Icy rain laced the snow, coating the sidewalks between the Times Square subway station and the theater. My son and I pulled hoods close to our faces and minimized our activities other than claiming our seats for The Lion King. There were things we knew ahead from watching segments on YouTube. Stilts, eclectic animal costumes, familiar songs with words in Zulu and Swahili. But a live, human performance was something we have sorely needed these past winter months. Life and school seem drenched in inescapable drudgery. We painlessly turned off our phones for the day, held close to each other and received the artistry. There are not correct words to describe live theater.
When my son was about three years old, and Susanna about two, we obtained an old VHS version of the animated film and popped it into a player. When we reached the middle, and Mufasa was ascertained as officially dead, Susanna lapsed into inconsolable grief. She sat on the sofa and wept for a long time. She refused from then on to watch that film, and never saw the rest. Memories like this make me wonder about the things only our souls know, leaking out just a bit, mysteriously. I wonder if Susanna was remembering her mission in some small way. I wonder if she was knowing that our foursome, full of cartoons and frivolity, was going to be gone abruptly in a few years and never regained, due to her untimely death. This is a sad and irreparable situation, still.
I wept a lot during the live performance. I did not start when Mufasa died, but at the beginning of the first number as the performers entered the stage from all sides. I wept mostly in relief, because I have felt so far apart from life lately. Amidst the music and energy, I realized that life was still waiting for me. Things have been difficult, but I have not died. The stress and problems have not evaporated, but I feel a bit more accepting and a bit less alone since this.
When the play reached its midpoint, and again Simba’s father did in fact die, I glanced around to see if any children were crying. We were in proximity to many little girls. Mufasa was pushed to his death and I heard one girl in front state, matter-of-factly, “That was mean”.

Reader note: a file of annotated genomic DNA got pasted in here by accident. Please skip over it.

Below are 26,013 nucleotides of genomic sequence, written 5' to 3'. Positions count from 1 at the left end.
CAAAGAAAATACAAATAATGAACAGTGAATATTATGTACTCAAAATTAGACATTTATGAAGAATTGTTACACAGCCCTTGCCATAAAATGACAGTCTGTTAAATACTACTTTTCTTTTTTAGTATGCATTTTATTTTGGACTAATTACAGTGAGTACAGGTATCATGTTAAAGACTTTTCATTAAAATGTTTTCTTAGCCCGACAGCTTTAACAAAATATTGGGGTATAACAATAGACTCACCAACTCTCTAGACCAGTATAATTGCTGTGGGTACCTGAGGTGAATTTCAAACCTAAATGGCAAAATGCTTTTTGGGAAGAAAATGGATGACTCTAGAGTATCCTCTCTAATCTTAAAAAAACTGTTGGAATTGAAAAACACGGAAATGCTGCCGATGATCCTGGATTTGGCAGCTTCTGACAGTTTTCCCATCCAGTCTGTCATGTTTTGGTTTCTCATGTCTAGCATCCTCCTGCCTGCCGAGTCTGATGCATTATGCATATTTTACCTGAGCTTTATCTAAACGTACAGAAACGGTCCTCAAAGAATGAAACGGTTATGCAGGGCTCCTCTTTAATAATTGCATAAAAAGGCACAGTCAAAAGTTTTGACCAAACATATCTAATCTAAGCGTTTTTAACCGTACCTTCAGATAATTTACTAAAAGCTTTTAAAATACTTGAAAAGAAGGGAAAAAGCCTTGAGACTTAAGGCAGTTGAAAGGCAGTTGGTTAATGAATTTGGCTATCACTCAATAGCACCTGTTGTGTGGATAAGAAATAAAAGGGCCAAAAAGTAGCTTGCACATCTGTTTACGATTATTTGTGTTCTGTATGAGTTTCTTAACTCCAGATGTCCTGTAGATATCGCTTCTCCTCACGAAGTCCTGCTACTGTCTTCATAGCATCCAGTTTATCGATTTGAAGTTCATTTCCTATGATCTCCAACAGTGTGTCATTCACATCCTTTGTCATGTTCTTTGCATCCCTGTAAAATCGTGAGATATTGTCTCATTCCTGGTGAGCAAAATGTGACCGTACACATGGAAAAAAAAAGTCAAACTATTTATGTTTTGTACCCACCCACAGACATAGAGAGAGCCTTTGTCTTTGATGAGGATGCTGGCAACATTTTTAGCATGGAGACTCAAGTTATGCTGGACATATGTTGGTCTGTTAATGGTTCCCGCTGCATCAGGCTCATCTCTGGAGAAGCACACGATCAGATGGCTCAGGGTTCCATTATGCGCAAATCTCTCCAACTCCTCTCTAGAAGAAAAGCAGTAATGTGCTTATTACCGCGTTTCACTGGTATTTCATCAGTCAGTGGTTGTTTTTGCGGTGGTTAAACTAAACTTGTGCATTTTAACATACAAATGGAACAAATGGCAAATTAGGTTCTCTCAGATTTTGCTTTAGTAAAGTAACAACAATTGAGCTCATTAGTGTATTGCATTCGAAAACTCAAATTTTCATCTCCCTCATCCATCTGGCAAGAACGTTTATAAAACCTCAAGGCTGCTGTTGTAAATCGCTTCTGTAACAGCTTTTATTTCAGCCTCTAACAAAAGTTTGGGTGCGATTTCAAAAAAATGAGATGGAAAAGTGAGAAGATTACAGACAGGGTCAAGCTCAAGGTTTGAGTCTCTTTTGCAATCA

Another little girl behind me asked, innocently, “What happened?” I did not observe any children crying, but it was a huge sea of red velvet seats and I could not see everyone.
This brought to my mind an exercise I learned in therapy. When I fear that my child is going to die suddenly (this happens quite a bit, since I have experienced this firsthand), I picture two adjoining screens. To the left, there are the few children who die, like Susanna. On the screen to the right are the many billions of children who do not die. There is a typical journey. It is the few and certainly not the many who leave so early. It helps sometimes.
If we all continue after our death, as I am sure we do, and we reunite with loved ones on the other side, there is nothing left to genuinely be afraid of. Mufasa himself tried to make light of this, in his royal way of describing that he will join his ancestors in the cosmos. That is fine, masterfully demonstrated in the starry stage props, but I want more. I will keep seeking Susanna and how she remains with me, though I accept that I have purchased one velvet seat beside me instead of two. It is a messy and uncomfortable process.
We returned home on the subway. As it was rush hour, we were in seats but separated. I looked at my son sitting on his own and noticed how in between things he is, his body nearly adult sized but his face obviously young. I am not him, but I imagined the enormity of how that must feel. Growing into his adult throne and kingdom of sorts, whatever it will be. He is at the point where baby Simba becomes adult Simba and searches himself beyond the borders.
Later at home, we remembered more about watching our animated The Lion King. For days we had called my S.O. Mufasa, and he had lifted my son, Simba, above the imaginary cliff as if beginning the circle of life. I also remembered more things about Susanna and Disney cartoons. How she refused to stop rewinding and searching Bambi because she wanted to see the hunter who killed Bambi’s mother. She could not accept having that happen without seeing who was responsible. My son and I kept explaining that the shot came from a hunter, and she kept saying, “But I cannot see him!”
It would be a couple of years past Bambi and the mystery shooter, when Susanna would often sit quietly in front of a screen, watching Frozen and singing “For the First Time in Forever”. In my memory she was present in body, but also ethereal, like we all are. Her eyes reflected her deep concentration, her body was taken into the song. This was happening right as we approached the door, the day between then and now. That song from Frozen became my constant companion in the early time after Susanna died, playing in my mind throughout the days. I hoped she was singing to me from a broader and grander ballroom than I could offer here.